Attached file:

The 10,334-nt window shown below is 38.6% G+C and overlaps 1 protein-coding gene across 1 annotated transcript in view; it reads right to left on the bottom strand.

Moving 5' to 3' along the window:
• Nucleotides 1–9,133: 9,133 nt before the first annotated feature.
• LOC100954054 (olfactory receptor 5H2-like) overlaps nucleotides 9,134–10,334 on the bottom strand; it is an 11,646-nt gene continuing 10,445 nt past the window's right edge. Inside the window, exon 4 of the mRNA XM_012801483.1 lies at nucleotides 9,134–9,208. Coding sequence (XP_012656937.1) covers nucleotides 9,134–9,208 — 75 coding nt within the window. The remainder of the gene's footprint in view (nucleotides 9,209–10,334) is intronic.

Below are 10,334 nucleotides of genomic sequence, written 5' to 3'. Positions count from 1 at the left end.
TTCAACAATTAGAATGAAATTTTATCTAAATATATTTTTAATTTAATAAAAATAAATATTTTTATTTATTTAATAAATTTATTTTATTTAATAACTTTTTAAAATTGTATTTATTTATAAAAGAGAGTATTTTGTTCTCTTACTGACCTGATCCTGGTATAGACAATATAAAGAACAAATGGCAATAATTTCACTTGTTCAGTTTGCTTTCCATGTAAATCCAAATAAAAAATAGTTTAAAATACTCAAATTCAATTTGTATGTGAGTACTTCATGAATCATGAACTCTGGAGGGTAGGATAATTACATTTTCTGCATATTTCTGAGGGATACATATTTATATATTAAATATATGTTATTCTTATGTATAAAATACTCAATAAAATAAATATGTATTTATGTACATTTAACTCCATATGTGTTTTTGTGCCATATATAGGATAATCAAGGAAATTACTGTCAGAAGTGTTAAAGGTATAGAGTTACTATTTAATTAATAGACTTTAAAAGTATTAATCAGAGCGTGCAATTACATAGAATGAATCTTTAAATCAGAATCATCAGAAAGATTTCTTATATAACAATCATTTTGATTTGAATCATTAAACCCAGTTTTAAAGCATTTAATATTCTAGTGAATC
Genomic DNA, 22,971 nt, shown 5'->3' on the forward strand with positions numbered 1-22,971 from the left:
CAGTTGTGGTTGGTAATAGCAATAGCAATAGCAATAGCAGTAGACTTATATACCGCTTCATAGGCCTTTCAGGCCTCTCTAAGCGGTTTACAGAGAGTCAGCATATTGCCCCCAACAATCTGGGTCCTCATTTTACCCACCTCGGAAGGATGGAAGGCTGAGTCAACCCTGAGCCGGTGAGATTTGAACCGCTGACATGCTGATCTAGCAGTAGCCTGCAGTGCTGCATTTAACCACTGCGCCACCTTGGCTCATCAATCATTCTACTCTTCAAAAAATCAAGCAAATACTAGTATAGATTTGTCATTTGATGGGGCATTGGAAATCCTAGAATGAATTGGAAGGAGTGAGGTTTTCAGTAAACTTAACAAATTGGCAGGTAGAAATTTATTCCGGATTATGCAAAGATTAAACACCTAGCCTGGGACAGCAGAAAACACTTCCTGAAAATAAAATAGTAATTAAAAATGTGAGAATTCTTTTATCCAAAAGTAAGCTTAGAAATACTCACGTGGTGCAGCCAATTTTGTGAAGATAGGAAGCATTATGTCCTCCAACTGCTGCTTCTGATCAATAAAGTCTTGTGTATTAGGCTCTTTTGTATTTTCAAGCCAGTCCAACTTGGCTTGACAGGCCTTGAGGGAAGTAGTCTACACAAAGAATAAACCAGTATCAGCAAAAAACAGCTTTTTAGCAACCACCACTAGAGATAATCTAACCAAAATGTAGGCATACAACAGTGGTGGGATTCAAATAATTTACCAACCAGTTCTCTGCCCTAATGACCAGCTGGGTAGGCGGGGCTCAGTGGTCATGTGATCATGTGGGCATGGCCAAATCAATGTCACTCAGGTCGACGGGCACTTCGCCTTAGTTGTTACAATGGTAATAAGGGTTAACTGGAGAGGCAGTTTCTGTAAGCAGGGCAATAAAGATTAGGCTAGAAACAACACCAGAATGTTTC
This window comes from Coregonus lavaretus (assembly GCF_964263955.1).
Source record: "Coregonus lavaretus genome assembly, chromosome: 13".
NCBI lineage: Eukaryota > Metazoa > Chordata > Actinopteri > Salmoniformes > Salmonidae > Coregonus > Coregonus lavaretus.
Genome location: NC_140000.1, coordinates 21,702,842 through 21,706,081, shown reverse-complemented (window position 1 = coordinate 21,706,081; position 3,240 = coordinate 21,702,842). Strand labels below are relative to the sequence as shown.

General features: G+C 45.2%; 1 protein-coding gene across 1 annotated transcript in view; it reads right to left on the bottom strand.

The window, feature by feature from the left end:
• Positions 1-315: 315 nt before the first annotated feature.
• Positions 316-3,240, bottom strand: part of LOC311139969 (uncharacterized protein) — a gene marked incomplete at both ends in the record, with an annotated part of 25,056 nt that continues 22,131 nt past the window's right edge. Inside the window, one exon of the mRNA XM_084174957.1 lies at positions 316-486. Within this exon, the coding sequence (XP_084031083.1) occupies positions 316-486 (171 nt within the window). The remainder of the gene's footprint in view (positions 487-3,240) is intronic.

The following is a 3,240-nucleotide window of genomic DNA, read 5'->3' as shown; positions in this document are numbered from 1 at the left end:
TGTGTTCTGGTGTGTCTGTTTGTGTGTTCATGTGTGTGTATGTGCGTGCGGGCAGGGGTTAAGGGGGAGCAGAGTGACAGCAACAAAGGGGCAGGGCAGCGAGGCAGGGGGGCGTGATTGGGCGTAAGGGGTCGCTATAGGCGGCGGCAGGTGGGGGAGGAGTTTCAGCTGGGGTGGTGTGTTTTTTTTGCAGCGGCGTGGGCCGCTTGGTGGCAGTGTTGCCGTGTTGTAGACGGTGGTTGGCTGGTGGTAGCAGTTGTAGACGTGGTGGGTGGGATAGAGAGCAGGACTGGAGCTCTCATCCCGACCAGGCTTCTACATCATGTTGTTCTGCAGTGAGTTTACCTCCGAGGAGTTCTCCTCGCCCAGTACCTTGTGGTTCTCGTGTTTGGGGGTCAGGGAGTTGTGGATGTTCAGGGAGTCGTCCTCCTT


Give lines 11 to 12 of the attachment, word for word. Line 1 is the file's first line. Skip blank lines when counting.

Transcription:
NCBI lineage: Eukaryota > Metazoa > Chordata > Actinopteri > Salmoniformes > Salmonidae > Coregonus > Coregonus lavaretus.
Genome location: NC_140000.1, coordinates 21,702,842 through 21,706,081, shown reverse-complemented (window position 1 = coordinate 21,706,081; position 3,240 = coordinate 21,702,842). Strand labels below are relative to the sequence as shown.